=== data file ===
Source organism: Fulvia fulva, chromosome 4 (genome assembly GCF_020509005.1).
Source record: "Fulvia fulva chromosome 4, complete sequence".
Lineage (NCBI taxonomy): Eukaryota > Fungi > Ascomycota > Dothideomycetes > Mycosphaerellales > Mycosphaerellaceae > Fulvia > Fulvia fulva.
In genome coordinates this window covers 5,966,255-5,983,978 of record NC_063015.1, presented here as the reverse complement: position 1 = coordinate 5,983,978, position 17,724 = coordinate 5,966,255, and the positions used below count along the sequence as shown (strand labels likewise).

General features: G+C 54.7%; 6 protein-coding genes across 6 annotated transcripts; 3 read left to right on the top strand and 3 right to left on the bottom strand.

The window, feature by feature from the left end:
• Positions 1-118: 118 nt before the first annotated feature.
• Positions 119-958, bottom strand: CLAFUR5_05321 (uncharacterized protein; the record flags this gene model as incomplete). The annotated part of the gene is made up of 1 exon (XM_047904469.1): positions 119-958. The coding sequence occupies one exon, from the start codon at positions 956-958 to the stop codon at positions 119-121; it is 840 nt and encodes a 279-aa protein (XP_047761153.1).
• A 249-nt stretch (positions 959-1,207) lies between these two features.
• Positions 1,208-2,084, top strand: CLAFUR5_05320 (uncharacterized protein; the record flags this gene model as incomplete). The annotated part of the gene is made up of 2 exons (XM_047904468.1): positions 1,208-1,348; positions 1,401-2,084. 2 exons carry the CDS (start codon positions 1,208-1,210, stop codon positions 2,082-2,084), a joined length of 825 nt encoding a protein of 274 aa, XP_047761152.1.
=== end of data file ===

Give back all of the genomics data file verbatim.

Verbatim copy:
Source organism: Fulvia fulva, chromosome 4 (genome assembly GCF_020509005.1).
Source record: "Fulvia fulva chromosome 4, complete sequence".
Lineage (NCBI taxonomy): Eukaryota > Fungi > Ascomycota > Dothideomycetes > Mycosphaerellales > Mycosphaerellaceae > Fulvia > Fulvia fulva.
In genome coordinates this window covers 5,966,255-5,983,978 of record NC_063015.1, presented here as the reverse complement: position 1 = coordinate 5,983,978, position 17,724 = coordinate 5,966,255, and the positions used below count along the sequence as shown (strand labels likewise).

General features: G+C 54.7%; 6 protein-coding genes across 6 annotated transcripts; 3 read left to right on the top strand and 3 right to left on the bottom strand.

The window, feature by feature from the left end:
• Positions 1-118: 118 nt before the first annotated feature.
• Positions 119-958, bottom strand: CLAFUR5_05321 (uncharacterized protein; the record flags this gene model as incomplete). The annotated part of the gene is made up of 1 exon (XM_047904469.1): positions 119-958. The coding sequence occupies one exon, from the start codon at positions 956-958 to the stop codon at positions 119-121; it is 840 nt and encodes a 279-aa protein (XP_047761153.1).
• A 249-nt stretch (positions 959-1,207) lies between these two features.
• Positions 1,208-2,084, top strand: CLAFUR5_05320 (uncharacterized protein; the record flags this gene model as incomplete). The annotated part of the gene is made up of 2 exons (XM_047904468.1): positions 1,208-1,348; positions 1,401-2,084. 2 exons carry the CDS (start codon positions 1,208-1,210, stop codon positions 2,082-2,084), a joined length of 825 nt encoding a protein of 274 aa, XP_047761152.1.